The 1/4 of the ellipse's arc length is known ( in this case) and so is the semi-major axis . So, for each that would be plugged in, how would you get ?
Here is (the picture of) the equation:
The 1/4 of the ellipse's arc length is known ( in this case) and so is the semi-major axis . So, for each that would be plugged in, how would you get ?
Here is (the picture of) the equation:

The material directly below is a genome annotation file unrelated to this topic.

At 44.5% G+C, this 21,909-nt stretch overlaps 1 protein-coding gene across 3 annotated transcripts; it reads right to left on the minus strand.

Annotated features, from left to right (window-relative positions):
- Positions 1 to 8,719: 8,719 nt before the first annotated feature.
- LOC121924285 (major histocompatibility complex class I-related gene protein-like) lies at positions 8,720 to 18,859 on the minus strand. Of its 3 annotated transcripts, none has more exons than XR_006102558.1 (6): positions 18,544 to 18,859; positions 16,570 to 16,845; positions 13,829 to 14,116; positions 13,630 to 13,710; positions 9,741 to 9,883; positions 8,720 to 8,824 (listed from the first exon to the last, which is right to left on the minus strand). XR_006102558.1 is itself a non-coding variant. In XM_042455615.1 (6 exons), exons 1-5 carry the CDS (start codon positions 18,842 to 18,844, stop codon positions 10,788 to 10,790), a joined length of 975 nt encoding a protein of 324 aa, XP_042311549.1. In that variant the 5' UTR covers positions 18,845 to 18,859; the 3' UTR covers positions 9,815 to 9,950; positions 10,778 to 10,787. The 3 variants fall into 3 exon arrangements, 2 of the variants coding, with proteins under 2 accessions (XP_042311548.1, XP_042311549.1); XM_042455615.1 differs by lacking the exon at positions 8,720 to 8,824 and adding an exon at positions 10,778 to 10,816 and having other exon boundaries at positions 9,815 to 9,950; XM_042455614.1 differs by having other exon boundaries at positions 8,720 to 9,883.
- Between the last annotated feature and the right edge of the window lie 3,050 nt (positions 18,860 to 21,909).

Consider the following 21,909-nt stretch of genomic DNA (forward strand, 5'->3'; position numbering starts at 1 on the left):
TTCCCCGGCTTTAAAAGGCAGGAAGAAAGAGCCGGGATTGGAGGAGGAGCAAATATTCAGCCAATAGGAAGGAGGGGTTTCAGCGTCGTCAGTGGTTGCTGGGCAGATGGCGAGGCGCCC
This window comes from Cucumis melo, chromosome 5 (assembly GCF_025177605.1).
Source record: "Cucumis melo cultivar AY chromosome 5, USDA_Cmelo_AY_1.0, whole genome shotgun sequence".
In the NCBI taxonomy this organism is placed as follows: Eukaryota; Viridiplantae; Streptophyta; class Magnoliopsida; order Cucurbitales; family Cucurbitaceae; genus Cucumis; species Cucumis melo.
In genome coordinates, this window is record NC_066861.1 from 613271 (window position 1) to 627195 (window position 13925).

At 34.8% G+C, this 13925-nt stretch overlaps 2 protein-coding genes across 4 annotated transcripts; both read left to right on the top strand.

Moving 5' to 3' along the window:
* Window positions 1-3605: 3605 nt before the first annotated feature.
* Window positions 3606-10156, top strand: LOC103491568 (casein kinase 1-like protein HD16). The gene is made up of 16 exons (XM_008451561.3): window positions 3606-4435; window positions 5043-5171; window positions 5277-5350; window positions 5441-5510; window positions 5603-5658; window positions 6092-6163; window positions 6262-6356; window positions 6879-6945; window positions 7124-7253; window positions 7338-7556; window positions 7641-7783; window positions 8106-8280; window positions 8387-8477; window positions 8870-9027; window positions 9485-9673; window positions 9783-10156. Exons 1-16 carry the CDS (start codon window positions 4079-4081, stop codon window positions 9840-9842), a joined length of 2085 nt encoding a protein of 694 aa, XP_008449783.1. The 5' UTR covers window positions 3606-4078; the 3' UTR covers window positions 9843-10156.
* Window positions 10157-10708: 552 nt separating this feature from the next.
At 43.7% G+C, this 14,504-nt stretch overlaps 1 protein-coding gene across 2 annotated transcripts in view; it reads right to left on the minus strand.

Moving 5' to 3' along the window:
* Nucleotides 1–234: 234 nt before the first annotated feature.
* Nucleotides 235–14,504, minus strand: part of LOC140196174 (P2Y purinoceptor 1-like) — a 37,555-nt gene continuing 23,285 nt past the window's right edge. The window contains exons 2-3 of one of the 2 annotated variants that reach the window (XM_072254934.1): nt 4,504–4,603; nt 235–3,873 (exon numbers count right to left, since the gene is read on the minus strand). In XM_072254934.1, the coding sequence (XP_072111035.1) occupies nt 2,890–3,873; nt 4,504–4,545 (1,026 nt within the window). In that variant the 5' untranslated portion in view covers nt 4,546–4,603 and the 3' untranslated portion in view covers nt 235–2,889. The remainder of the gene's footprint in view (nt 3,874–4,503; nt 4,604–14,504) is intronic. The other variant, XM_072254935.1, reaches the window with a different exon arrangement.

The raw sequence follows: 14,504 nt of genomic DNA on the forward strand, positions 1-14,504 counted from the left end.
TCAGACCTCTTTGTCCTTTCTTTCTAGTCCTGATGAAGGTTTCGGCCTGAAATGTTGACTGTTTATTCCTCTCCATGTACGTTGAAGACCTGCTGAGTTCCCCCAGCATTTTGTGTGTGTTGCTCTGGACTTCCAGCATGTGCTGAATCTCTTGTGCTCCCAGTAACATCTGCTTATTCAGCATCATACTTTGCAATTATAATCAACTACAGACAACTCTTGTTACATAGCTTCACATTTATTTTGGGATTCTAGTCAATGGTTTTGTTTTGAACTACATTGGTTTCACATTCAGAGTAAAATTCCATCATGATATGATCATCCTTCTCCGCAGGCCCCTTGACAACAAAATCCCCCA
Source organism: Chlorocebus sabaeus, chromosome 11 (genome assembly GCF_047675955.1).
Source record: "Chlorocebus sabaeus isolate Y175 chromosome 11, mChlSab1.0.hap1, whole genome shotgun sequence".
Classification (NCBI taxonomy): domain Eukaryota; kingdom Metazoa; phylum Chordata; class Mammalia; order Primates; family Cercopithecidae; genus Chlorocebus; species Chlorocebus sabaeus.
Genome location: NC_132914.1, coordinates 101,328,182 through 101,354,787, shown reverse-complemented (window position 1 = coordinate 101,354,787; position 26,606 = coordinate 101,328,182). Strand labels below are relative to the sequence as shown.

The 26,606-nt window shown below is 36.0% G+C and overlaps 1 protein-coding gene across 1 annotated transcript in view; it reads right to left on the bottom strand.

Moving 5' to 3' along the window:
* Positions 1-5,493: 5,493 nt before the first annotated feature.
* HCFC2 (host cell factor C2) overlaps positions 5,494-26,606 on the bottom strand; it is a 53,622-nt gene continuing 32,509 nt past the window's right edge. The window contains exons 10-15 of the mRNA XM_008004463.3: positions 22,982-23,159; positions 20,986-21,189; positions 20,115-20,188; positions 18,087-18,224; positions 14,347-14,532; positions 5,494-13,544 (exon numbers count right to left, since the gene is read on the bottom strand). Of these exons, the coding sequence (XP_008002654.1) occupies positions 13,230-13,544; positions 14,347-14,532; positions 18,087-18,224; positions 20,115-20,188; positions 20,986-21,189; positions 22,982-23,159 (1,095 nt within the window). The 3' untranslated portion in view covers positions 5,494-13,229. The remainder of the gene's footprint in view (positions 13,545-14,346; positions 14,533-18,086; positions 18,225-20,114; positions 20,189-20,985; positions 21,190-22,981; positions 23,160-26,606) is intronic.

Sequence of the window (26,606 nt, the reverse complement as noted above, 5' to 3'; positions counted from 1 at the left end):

You don't get any "analytic" form for that. That is an example of a general type of integral called (surprize, surprize!) elliptic integrals. They cannot be done "analytically". You would need to do a numerical integration. (I remember, many years ago, seeing 20 large volumes at the University of Florida library giving values for elliptic integrals with different parameters.)
I was looking at (among other methods; I don't really know what I'm doing ) Newton's method ... but, I'm at lost as to how to use it in practice (as in above equation)?
How would you go about it, which algorithm would you use? Just a rough outline will (I hope) do.